Fig. 6. A surface gridded on the shallowest occurrence of Lower Pleistocene fossils defines top of Lower Pleistocene of High Island 474A. Intersection points of this surface with wells lacking paleo data can be used to attribute estimated Lower Pleistocene tops to those wells.

Well log data in 3-D GIS. Because there are many excellent log-analysis packages, logs are not imported into 3-D GIS until analysis is complete. Log curves are then brought into a 3-D scene to put other data in context and show rock and pore-fluid properties. For visualization, logs provide detailed context of stratigraphy, rock and fluid / gas properties within and surrounding the reservoir.

As in the paleo example above, with some manipulation, log data can also be used to characterize completed intervals and reservoirs. For example, take a set of interpreted logs with porosity calculated for each well that penetrates a reservoir. Then intersect the reservoir’s completions with calculated average porosity from log data to determine average interval porosity throughout the reservoir and in each well. Porosity can then be gridded over the reservoir and a porosity map draped atop a 3-D polygon representing the reservoir. The same method applies to other log parameters, including calculated water, hydrocarbon saturation, net-to-gross pay and average net thickness within a gross interval.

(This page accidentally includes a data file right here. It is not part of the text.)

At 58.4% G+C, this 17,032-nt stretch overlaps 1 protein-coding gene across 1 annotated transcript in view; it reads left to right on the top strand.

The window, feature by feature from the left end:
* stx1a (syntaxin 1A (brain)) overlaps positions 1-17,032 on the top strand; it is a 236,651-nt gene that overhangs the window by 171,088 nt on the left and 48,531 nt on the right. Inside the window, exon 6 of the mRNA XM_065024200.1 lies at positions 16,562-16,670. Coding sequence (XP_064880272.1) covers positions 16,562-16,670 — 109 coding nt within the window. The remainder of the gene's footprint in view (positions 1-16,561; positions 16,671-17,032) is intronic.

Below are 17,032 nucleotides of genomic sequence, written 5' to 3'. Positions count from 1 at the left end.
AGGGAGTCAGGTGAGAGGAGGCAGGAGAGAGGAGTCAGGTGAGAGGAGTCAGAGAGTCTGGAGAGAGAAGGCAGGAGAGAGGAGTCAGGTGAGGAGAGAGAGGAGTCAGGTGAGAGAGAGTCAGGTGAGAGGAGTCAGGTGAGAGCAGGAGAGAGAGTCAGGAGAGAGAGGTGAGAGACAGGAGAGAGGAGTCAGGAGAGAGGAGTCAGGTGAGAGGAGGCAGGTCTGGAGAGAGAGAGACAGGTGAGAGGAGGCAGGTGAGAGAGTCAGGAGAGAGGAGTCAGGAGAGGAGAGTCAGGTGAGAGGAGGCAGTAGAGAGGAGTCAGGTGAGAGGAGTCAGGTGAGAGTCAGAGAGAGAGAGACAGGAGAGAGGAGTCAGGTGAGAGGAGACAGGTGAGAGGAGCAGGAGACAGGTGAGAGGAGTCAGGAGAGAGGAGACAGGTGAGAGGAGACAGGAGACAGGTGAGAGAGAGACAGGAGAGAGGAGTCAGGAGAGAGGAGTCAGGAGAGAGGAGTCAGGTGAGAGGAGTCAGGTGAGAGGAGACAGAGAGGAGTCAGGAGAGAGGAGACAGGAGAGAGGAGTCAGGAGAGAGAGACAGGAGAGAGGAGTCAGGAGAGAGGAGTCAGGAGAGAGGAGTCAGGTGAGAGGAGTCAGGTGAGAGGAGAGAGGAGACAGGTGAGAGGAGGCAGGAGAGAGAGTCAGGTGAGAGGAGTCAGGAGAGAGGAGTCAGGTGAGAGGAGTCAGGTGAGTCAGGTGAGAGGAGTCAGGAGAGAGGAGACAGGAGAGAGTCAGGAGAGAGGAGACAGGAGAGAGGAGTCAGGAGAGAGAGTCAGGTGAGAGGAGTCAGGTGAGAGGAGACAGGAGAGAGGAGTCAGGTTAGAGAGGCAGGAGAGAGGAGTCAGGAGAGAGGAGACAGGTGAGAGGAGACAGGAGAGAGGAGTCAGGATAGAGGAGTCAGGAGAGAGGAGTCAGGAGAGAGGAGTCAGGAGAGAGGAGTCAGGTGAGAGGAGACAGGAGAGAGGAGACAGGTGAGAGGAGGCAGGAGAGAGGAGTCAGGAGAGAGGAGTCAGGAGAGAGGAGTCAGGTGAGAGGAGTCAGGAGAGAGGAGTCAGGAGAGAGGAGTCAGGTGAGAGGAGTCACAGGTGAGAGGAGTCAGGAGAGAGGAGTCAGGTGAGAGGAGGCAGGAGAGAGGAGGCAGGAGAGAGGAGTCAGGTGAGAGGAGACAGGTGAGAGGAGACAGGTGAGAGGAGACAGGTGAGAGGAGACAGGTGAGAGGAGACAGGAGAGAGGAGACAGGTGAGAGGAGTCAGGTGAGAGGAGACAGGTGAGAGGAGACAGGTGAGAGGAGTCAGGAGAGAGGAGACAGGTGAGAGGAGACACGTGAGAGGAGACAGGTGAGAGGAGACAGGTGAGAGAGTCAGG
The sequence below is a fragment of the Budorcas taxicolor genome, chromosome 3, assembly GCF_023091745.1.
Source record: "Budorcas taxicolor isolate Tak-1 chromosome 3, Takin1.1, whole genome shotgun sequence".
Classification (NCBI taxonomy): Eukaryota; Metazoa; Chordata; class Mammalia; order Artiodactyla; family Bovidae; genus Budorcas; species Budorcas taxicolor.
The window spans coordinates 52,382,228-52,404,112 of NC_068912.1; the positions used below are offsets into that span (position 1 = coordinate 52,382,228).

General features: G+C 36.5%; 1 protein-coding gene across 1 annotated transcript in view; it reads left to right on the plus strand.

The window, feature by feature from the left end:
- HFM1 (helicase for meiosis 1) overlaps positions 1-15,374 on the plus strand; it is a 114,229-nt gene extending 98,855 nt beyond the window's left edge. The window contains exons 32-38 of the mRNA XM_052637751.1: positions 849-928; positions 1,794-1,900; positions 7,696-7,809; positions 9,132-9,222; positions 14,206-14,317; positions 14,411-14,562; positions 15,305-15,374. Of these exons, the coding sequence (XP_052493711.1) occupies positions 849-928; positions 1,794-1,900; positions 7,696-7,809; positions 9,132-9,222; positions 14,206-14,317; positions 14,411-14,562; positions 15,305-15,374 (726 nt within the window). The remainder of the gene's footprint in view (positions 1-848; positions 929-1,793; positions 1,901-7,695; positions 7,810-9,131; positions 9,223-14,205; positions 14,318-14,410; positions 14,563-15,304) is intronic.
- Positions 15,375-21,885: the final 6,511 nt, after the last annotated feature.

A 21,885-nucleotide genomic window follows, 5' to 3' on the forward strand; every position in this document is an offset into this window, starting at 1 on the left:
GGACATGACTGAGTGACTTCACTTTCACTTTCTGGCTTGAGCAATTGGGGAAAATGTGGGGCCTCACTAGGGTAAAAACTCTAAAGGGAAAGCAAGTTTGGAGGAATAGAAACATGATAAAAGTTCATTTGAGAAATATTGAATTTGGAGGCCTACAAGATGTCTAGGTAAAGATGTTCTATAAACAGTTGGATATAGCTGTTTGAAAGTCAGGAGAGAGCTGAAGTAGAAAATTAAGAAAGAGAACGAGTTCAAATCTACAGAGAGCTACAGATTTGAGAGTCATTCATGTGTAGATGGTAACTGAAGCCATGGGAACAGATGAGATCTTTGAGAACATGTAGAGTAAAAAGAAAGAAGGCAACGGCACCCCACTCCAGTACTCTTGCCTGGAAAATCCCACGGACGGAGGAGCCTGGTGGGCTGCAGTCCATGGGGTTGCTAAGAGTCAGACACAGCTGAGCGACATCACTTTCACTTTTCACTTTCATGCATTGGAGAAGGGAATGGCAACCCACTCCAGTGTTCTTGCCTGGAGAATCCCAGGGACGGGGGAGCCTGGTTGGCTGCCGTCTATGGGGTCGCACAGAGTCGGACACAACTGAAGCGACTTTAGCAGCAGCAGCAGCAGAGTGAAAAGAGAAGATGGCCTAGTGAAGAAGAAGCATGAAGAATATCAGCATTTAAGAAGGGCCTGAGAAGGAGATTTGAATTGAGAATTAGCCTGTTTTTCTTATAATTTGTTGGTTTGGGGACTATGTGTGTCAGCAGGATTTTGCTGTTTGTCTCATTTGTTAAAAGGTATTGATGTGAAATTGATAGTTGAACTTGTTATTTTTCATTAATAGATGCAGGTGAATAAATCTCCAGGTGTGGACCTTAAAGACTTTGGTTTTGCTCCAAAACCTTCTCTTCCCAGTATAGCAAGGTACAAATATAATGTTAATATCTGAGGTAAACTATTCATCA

At higher resolution, it is possible to create a pseudo-tomographic picture of porosity distribution within the reservoir or of other log-derived parameters. To accomplish this, porosity is averaged from log data over every 10-ft (or other constant) interval. The average porosity estimate for each 10-ft vertical slice is then gridded across the reservoir, creating a succession of porosity maps. These stacked-slice maps can be animated and rotated in 3-D for visualization of intra-well porosity (or other variable) distribution. The grids can also form the basis for inputs to reservoir simulation.

This is a typical advantage that GIS integration brings to problems. GIS does not do well log analysis but, based on spatial criteria, extracts results of those analyses and combines them with other data; this forms the basis for new mapping or more study. Incorporating geostatistical tools into the newest version of ArcView will allow greater extension of this capability as well as uncertainty analysis in reservoir parameter mapping.

4-D Reservoir GIS

Part of the advantage of GIS for 3-D visualization is its direct access to underlying attribute data for subsurface elements such as reservoirs, wells and completions. This access enables easy mapping and remapping of different variables and inspection of the results in a 3-D environment.